PURPOSE: To survey the use of long-lasting expanding gases in ophthalmology in Japan. SUBJECTS AND METHODS: A questionnaire was sent to 1,236 teaching hospitals approved by the Japanese Ophthalmological Society requesting information regarding indications, methods, efficacy and complications related to the use of long-lasting expanding gases administered from January through December 2005. RESULTS: Four-hundred and fifty-nine hospitals responded to the survey (response rate 37.1%). A total of 174,221 ophthalmic surgeries were performed during the survey period, with long-lasting expanding gases used in 19,816 of cases (11.4%). The surgical procedure was vitrectomy in 89.6% of cases in which gas was administered. The most frequent indication for gas use was rhegmatogenous retinal detachment, for which SF6 was the preferred gas. Industrial use gas was utilized in 76.1% of cases, while 22.4% of cases received medical use gas. Increase in intraocular pressure was the most common complication of intraocular gas tamponade (3121 cases, 15.7%), followed by cataract formation. Ninety-eight percent of ophthalmologists responding supported the use of long-lasting expanding gases with vitrectomy, 85% with scleral buckling procedures, and 84% with surgery to remove subretinal hemorrhage. The consensus was that substantial deterioration of surgical results would occur if long-lasting expanding gases could not be used. CONCLUSIONS: Long-lasting expanding gases are being widely administered in ophthalmology in Japan, and appear to have good efficacy for a variety of indications. Several complications related to the use of these gases were reported, however the rates of complications were low.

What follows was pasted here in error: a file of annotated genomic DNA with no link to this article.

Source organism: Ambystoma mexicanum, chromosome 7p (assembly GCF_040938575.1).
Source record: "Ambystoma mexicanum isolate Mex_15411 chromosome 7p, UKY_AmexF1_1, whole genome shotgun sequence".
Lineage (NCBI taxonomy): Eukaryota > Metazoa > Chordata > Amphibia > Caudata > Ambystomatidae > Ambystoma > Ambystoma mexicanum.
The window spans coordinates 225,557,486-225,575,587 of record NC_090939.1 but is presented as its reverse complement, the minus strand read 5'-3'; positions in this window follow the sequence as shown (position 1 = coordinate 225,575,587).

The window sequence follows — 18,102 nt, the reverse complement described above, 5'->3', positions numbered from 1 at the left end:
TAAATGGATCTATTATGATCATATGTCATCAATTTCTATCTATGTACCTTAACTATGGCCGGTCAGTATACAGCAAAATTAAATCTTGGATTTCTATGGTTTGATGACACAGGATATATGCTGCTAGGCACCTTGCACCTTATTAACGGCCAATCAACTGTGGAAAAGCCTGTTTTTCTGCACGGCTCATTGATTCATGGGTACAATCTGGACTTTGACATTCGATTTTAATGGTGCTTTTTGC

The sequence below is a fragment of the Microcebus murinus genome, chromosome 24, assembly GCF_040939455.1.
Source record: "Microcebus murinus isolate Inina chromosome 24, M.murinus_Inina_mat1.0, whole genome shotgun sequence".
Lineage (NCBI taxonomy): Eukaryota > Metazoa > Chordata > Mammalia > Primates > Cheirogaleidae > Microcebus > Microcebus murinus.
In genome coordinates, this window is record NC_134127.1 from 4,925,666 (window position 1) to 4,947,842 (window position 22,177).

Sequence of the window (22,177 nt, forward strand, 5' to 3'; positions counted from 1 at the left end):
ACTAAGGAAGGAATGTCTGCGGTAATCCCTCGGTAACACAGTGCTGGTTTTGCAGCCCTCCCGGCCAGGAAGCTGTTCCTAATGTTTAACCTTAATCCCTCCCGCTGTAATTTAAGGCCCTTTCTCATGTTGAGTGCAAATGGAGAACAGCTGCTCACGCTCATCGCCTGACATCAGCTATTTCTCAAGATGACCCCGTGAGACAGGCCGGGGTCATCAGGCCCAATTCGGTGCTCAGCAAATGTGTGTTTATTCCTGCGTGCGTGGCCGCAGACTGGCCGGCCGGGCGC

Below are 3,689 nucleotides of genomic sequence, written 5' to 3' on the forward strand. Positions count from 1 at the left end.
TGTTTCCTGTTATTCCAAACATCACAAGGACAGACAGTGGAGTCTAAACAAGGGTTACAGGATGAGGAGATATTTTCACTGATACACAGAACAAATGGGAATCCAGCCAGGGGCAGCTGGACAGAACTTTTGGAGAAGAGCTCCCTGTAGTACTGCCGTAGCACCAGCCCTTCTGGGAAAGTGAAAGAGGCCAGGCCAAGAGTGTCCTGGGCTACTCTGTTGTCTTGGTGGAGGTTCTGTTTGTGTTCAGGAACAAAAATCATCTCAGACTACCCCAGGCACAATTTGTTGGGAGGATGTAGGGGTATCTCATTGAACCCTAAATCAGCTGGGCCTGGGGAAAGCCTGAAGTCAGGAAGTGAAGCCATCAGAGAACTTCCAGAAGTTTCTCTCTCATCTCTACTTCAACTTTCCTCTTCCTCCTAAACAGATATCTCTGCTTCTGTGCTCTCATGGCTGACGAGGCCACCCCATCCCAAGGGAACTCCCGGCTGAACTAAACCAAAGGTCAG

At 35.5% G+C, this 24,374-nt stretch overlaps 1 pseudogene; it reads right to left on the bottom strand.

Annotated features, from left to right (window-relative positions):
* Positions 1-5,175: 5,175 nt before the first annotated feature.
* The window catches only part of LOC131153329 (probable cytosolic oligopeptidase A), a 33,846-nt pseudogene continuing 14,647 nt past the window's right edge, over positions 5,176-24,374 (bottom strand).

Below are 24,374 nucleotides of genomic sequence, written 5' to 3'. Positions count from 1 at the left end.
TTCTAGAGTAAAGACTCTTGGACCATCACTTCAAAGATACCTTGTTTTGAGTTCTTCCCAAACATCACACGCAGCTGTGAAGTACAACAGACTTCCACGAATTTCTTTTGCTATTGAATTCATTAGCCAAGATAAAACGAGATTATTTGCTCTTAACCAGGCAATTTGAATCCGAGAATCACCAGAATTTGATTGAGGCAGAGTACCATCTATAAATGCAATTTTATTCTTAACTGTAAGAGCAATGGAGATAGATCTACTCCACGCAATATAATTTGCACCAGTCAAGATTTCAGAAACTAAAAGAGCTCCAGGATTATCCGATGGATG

|Number of pages||6|
|Journal||Nippon Ganka Gakkai zasshi|
|Publication status||Published - Jan 2008|
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